In another strategy, some parasitoids influence the host's behaviour in ways that favour the propagation of the parasitoid, often at the cost of the host's life. A spectacular example is the lancet liver fluke that causes host ants to die clinging to grass stalks, where grazers or birds may be expected to eat them and complete the parasitoidal fluke's life cycle in its definitive host. Similarly, as strepsipteran parasitoids of ants mature, they cause the hosts to climb high on grass stalks, positions that are risky, but favour the emergence of the strepsipterans. Other species of endoparasitoids cause infected woodlice and land Amphipoda such as Talitroides to run about in the open by day, where predators such as birds can catch them and continue the cycle. The rabies virus affects the host's central nervous system, eventually killing it, but perhaps helping to disseminate the virus by modifying the host's behaviour. The paralysis inflicted by soft ticks might be seen as influencing behaviour, preventing the host from wandering away while they feed.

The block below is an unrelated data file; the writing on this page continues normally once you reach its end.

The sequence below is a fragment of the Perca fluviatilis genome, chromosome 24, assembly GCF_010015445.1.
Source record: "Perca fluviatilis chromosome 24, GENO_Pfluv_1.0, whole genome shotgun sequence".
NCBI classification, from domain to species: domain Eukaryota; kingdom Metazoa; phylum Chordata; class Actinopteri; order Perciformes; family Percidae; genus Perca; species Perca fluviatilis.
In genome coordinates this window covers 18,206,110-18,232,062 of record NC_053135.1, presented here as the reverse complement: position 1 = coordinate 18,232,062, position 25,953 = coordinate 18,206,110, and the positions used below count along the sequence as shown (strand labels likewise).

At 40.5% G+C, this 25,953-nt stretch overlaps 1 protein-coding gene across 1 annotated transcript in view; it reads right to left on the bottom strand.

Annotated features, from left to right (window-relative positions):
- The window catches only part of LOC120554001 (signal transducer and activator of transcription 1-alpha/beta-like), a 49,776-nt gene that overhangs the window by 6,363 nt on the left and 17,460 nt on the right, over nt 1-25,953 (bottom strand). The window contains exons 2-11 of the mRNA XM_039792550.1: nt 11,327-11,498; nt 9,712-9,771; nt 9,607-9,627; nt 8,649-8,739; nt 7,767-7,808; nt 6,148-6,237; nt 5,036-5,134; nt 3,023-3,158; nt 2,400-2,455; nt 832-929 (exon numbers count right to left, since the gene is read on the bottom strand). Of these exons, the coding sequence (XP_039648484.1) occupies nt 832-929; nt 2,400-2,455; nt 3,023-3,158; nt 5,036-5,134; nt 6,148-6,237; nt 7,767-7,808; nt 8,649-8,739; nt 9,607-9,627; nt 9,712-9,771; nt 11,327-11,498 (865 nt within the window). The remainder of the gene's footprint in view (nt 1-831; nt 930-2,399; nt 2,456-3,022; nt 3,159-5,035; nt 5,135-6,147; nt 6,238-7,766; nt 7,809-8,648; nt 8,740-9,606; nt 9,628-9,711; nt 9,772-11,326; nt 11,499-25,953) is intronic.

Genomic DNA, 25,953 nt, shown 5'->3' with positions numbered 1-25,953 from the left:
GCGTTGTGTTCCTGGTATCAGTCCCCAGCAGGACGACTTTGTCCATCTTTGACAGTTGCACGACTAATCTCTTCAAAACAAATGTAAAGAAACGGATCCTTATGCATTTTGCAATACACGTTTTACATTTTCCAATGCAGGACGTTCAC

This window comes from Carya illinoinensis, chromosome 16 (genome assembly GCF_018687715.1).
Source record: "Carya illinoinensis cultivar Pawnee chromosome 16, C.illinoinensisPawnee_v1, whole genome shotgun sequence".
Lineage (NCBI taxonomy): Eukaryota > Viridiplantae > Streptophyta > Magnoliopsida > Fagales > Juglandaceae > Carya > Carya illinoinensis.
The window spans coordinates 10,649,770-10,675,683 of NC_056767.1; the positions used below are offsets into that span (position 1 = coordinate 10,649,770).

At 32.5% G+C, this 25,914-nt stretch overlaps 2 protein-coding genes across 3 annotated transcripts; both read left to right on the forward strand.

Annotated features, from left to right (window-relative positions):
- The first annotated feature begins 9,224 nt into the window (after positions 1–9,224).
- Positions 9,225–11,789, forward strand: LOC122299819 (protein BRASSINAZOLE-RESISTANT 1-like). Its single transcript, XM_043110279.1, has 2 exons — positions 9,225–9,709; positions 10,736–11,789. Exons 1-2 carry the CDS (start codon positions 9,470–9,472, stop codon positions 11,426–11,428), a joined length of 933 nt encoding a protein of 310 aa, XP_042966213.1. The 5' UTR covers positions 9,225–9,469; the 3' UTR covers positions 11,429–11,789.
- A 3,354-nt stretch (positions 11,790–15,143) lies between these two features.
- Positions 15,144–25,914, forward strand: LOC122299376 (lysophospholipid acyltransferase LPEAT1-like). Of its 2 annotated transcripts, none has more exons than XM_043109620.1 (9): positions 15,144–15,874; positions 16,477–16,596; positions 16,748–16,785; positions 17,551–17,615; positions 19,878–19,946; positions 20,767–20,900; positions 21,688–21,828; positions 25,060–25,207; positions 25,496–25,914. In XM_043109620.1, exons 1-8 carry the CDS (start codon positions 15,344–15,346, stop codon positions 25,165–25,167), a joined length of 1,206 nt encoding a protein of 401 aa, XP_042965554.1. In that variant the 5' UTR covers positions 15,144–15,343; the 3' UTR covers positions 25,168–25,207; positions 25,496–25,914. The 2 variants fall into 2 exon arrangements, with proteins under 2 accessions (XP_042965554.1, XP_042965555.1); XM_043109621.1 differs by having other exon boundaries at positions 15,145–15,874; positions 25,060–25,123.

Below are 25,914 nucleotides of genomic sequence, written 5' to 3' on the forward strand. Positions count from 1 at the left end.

Some microbial parasitoids waste most of the host's resources when it dies, but others exploit the host efficiently. Microbial pathogens of insects include microsporidiosis in the form of nosema in silkworms. This infection is highly virulent and the tissues of the victims contain huge numbers of infectious spores. In effect the pathogen in its role of parasitoid has used up most of the resources of the host to propagate and spread its offspring. Similarly, many viruses propagate inside a host cell until it physically ruptures. Parasitoidal fungi such as Entomophthora species carry this principle as far as is possible. Having infected and killed an insect, they continue to grow on the carcase and release spores for as long as any resources remain.